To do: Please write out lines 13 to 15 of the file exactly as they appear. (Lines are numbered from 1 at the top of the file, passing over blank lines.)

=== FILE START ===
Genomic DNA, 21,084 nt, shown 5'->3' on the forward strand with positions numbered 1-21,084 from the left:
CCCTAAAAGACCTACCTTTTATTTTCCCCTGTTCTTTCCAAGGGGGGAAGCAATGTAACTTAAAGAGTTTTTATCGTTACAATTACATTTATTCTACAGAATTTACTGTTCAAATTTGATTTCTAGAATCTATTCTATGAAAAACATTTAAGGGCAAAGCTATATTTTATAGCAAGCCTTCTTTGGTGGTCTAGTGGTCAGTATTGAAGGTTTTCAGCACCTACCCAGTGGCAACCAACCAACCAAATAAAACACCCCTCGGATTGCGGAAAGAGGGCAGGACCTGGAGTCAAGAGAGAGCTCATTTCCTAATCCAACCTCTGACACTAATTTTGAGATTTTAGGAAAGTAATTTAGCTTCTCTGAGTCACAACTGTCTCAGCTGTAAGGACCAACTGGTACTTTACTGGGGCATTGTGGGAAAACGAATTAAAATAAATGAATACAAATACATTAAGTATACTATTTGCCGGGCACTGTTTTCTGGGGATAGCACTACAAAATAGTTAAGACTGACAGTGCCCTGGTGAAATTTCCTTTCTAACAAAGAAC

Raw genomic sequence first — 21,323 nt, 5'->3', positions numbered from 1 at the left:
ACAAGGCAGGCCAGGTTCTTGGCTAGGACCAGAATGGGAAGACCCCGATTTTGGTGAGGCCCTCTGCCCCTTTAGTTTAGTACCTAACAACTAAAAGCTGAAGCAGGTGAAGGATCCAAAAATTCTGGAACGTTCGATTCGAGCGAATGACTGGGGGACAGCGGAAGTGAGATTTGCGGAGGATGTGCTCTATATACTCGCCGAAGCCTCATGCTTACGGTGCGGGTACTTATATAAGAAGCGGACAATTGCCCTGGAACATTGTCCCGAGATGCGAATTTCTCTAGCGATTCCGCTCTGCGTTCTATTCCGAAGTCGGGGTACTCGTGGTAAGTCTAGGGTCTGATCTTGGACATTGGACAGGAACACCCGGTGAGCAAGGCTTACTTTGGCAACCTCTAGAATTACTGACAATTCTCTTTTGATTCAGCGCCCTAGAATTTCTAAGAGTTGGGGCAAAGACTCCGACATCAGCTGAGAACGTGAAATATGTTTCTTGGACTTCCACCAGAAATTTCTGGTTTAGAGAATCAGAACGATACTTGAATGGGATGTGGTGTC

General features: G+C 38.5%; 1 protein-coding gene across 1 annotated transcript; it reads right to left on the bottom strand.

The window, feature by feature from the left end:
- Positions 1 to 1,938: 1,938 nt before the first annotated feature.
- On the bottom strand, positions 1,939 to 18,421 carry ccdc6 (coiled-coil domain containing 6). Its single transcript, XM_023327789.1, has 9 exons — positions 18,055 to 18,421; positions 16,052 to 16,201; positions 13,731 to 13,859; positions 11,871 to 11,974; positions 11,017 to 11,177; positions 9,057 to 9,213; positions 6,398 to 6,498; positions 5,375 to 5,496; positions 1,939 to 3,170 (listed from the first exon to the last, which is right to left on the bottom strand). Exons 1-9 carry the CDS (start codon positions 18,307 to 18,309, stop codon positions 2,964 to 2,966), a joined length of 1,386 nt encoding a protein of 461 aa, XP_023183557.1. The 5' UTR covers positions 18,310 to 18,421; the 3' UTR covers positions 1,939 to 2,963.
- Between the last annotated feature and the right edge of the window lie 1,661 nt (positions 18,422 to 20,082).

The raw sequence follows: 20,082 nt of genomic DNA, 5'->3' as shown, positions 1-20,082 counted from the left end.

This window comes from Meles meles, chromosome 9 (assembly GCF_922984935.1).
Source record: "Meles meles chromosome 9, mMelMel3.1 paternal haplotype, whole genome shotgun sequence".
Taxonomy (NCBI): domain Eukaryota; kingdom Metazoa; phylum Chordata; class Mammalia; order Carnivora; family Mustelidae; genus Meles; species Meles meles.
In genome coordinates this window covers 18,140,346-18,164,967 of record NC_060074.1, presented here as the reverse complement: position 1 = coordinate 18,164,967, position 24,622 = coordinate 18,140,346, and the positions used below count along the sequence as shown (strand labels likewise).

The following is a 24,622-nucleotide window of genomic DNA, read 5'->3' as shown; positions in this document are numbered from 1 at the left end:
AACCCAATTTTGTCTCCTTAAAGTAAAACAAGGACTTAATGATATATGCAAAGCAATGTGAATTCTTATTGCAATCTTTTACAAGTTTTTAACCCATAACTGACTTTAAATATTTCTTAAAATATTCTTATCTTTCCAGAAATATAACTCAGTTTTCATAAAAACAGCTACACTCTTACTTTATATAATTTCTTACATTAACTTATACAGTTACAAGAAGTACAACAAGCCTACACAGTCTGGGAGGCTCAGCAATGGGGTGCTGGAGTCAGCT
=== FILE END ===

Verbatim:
Taxonomy (NCBI): domain Eukaryota; kingdom Metazoa; phylum Chordata; class Mammalia; order Carnivora; family Mustelidae; genus Meles; species Meles meles.
In genome coordinates this window covers 18,140,346-18,164,967 of record NC_060074.1, presented here as the reverse complement: position 1 = coordinate 18,164,967, position 24,622 = coordinate 18,140,346, and the positions used below count along the sequence as shown (strand labels likewise).

The following is a 24,622-nucleotide window of genomic DNA, read 5'->3' as shown; positions in this document are numbered from 1 at the left end: